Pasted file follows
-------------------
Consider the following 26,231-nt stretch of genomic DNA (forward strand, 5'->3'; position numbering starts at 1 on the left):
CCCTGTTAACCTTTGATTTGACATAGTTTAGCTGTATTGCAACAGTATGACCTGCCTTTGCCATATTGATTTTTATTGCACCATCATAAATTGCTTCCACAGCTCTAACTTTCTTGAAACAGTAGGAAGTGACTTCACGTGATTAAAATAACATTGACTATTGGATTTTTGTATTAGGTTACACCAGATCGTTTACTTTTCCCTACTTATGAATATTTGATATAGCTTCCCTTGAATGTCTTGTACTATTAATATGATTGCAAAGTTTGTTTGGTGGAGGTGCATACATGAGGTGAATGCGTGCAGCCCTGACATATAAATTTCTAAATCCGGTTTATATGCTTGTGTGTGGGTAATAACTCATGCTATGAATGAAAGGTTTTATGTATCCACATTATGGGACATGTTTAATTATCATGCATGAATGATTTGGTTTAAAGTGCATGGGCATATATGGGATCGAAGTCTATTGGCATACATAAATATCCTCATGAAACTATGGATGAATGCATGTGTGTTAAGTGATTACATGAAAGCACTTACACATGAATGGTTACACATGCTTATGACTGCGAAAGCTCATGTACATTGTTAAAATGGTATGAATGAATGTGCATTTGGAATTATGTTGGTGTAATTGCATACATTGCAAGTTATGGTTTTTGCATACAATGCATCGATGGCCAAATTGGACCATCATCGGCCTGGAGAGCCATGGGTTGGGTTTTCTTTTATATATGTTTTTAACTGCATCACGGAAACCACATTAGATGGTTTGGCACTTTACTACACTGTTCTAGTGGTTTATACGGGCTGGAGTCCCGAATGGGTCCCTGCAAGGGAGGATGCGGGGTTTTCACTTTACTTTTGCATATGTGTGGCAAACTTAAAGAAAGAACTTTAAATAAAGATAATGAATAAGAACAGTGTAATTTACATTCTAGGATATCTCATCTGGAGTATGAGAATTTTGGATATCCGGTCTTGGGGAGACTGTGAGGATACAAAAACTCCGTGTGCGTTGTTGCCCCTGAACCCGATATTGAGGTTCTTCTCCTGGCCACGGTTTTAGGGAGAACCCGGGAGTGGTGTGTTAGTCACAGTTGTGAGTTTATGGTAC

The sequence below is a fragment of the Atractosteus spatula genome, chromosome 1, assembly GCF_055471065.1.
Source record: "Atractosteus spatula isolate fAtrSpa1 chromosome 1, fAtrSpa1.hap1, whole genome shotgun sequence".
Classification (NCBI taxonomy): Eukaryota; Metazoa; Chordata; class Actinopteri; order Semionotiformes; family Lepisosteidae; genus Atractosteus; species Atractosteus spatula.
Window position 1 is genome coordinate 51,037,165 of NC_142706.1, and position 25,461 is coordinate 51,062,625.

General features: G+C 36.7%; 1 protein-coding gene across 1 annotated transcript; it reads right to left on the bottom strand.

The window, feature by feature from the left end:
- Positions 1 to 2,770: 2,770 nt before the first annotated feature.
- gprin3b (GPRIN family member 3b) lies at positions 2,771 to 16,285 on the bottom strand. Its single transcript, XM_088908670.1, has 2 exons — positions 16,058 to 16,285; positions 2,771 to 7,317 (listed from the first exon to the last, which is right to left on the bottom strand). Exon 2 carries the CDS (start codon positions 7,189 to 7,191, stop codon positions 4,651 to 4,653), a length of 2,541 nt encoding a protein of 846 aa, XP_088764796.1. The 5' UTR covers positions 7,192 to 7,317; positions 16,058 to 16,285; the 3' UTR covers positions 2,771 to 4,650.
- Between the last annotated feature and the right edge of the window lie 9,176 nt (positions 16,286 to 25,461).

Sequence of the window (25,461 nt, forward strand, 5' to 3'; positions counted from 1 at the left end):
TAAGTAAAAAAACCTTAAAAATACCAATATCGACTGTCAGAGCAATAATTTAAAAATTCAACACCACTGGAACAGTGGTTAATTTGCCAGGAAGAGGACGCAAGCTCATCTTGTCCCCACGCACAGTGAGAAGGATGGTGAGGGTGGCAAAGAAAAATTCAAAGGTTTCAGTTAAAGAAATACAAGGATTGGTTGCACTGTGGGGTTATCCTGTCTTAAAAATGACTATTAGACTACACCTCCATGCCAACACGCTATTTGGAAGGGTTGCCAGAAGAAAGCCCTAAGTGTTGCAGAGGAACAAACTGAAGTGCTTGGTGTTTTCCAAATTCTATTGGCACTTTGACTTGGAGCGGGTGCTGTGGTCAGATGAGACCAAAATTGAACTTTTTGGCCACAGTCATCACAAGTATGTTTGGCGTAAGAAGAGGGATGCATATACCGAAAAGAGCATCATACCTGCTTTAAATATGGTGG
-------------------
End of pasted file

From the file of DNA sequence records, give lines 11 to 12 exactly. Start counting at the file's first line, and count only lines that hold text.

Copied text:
- Between the last annotated feature and the right edge of the window lie 9,176 nt (positions 16,286 to 25,461).

Sequence of the window (25,461 nt, forward strand, 5' to 3'; positions counted from 1 at the left end):